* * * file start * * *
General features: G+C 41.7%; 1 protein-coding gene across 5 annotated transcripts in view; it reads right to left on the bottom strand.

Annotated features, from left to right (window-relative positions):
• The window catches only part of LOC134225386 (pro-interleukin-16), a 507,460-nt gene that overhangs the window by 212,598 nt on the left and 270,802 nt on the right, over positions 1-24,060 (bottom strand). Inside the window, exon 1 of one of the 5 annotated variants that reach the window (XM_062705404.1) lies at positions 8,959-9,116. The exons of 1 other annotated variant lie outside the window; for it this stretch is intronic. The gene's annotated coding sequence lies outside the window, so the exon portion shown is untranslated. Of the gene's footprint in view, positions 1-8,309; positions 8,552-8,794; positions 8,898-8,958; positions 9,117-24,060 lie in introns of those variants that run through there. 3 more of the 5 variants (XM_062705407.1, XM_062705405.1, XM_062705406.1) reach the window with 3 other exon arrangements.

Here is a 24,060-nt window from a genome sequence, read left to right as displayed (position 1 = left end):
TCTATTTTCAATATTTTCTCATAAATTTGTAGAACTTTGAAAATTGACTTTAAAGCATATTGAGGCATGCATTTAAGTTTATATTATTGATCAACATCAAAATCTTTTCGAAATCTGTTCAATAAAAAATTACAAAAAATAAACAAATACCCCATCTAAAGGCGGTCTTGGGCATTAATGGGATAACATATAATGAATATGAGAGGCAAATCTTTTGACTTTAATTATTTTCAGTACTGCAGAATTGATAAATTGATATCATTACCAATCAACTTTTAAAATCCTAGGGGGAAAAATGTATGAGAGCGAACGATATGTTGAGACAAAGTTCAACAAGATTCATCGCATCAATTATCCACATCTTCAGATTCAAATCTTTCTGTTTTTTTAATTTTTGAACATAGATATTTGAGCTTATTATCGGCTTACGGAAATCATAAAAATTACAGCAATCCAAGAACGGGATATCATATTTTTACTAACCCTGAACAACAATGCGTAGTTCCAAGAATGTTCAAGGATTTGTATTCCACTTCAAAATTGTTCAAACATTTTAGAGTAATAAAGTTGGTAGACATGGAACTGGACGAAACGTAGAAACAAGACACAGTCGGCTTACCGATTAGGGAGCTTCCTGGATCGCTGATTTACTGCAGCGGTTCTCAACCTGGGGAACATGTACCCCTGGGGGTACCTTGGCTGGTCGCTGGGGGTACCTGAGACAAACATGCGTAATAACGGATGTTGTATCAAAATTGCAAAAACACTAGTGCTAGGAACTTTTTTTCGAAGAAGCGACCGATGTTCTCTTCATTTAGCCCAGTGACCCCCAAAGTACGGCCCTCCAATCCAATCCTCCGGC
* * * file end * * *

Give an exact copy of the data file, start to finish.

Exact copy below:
General features: G+C 41.7%; 1 protein-coding gene across 5 annotated transcripts in view; it reads right to left on the bottom strand.

Annotated features, from left to right (window-relative positions):
• The window catches only part of LOC134225386 (pro-interleukin-16), a 507,460-nt gene that overhangs the window by 212,598 nt on the left and 270,802 nt on the right, over positions 1-24,060 (bottom strand). Inside the window, exon 1 of one of the 5 annotated variants that reach the window (XM_062705404.1) lies at positions 8,959-9,116. The exons of 1 other annotated variant lie outside the window; for it this stretch is intronic. The gene's annotated coding sequence lies outside the window, so the exon portion shown is untranslated. Of the gene's footprint in view, positions 1-8,309; positions 8,552-8,794; positions 8,898-8,958; positions 9,117-24,060 lie in introns of those variants that run through there. 3 more of the 5 variants (XM_062705407.1, XM_062705405.1, XM_062705406.1) reach the window with 3 other exon arrangements.

Here is a 24,060-nt window from a genome sequence, read left to right as displayed (position 1 = left end):
TCTATTTTCAATATTTTCTCATAAATTTGTAGAACTTTGAAAATTGACTTTAAAGCATATTGAGGCATGCATTTAAGTTTATATTATTGATCAACATCAAAATCTTTTCGAAATCTGTTCAATAAAAAATTACAAAAAATAAACAAATACCCCATCTAAAGGCGGTCTTGGGCATTAATGGGATAACATATAATGAATATGAGAGGCAAATCTTTTGACTTTAATTATTTTCAGTACTGCAGAATTGATAAATTGATATCATTACCAATCAACTTTTAAAATCCTAGGGGGAAAAATGTATGAGAGCGAACGATATGTTGAGACAAAGTTCAACAAGATTCATCGCATCAATTATCCACATCTTCAGATTCAAATCTTTCTGTTTTTTTAATTTTTGAACATAGATATTTGAGCTTATTATCGGCTTACGGAAATCATAAAAATTACAGCAATCCAAGAACGGGATATCATATTTTTACTAACCCTGAACAACAATGCGTAGTTCCAAGAATGTTCAAGGATTTGTATTCCACTTCAAAATTGTTCAAACATTTTAGAGTAATAAAGTTGGTAGACATGGAACTGGACGAAACGTAGAAACAAGACACAGTCGGCTTACCGATTAGGGAGCTTCCTGGATCGCTGATTTACTGCAGCGGTTCTCAACCTGGGGAACATGTACCCCTGGGGGTACCTTGGCTGGTCGCTGGGGGTACCTGAGACAAACATGCGTAATAACGGATGTTGTATCAAAATTGCAAAAACACTAGTGCTAGGAACTTTTTTTCGAAGAAGCGACCGATGTTCTCTTCATTTAGCCCAGTGACCCCCAAAGTACGGCCCTCCAATCCAATCCTCCGGC